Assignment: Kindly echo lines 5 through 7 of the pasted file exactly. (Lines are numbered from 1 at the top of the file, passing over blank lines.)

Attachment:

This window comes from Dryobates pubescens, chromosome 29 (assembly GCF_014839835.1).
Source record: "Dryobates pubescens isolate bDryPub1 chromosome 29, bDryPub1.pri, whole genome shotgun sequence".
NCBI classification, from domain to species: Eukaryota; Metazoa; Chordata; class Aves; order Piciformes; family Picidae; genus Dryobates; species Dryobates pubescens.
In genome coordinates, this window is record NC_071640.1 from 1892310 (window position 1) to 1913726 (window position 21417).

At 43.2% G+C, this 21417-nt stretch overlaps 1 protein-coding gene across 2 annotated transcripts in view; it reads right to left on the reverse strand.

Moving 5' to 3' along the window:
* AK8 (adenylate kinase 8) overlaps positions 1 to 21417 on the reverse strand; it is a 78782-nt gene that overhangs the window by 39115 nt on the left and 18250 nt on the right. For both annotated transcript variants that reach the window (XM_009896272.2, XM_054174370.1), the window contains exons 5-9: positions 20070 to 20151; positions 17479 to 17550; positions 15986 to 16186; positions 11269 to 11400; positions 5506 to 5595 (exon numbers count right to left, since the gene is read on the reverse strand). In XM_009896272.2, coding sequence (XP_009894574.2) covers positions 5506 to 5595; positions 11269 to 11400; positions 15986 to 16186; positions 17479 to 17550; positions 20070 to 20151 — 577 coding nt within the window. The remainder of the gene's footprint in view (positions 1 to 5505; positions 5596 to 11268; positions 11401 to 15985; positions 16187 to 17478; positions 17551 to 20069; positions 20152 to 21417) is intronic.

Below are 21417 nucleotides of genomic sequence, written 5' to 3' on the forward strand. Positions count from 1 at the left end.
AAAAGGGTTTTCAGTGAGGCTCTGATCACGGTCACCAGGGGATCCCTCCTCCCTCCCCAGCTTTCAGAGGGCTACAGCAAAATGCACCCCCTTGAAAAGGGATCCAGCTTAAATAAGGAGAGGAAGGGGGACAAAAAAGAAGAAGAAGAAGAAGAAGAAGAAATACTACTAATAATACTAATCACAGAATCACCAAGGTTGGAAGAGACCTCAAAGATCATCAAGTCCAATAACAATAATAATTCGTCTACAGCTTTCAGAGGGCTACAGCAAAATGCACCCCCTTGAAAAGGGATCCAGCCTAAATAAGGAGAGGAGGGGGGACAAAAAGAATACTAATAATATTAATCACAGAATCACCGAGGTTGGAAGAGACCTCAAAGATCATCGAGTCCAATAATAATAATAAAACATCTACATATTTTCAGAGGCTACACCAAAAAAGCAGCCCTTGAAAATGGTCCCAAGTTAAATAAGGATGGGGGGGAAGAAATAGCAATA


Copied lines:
At 43.2% G+C, this 21417-nt stretch overlaps 1 protein-coding gene across 2 annotated transcripts in view; it reads right to left on the reverse strand.

Moving 5' to 3' along the window:
* AK8 (adenylate kinase 8) overlaps positions 1 to 21417 on the reverse strand; it is a 78782-nt gene that overhangs the window by 39115 nt on the left and 18250 nt on the right. For both annotated transcript variants that reach the window (XM_009896272.2, XM_054174370.1), the window contains exons 5-9: positions 20070 to 20151; positions 17479 to 17550; positions 15986 to 16186; positions 11269 to 11400; positions 5506 to 5595 (exon numbers count right to left, since the gene is read on the reverse strand). In XM_009896272.2, coding sequence (XP_009894574.2) covers positions 5506 to 5595; positions 11269 to 11400; positions 15986 to 16186; positions 17479 to 17550; positions 20070 to 20151 — 577 coding nt within the window. The remainder of the gene's footprint in view (positions 1 to 5505; positions 5596 to 11268; positions 11401 to 15985; positions 16187 to 17478; positions 17551 to 20069; positions 20152 to 21417) is intronic.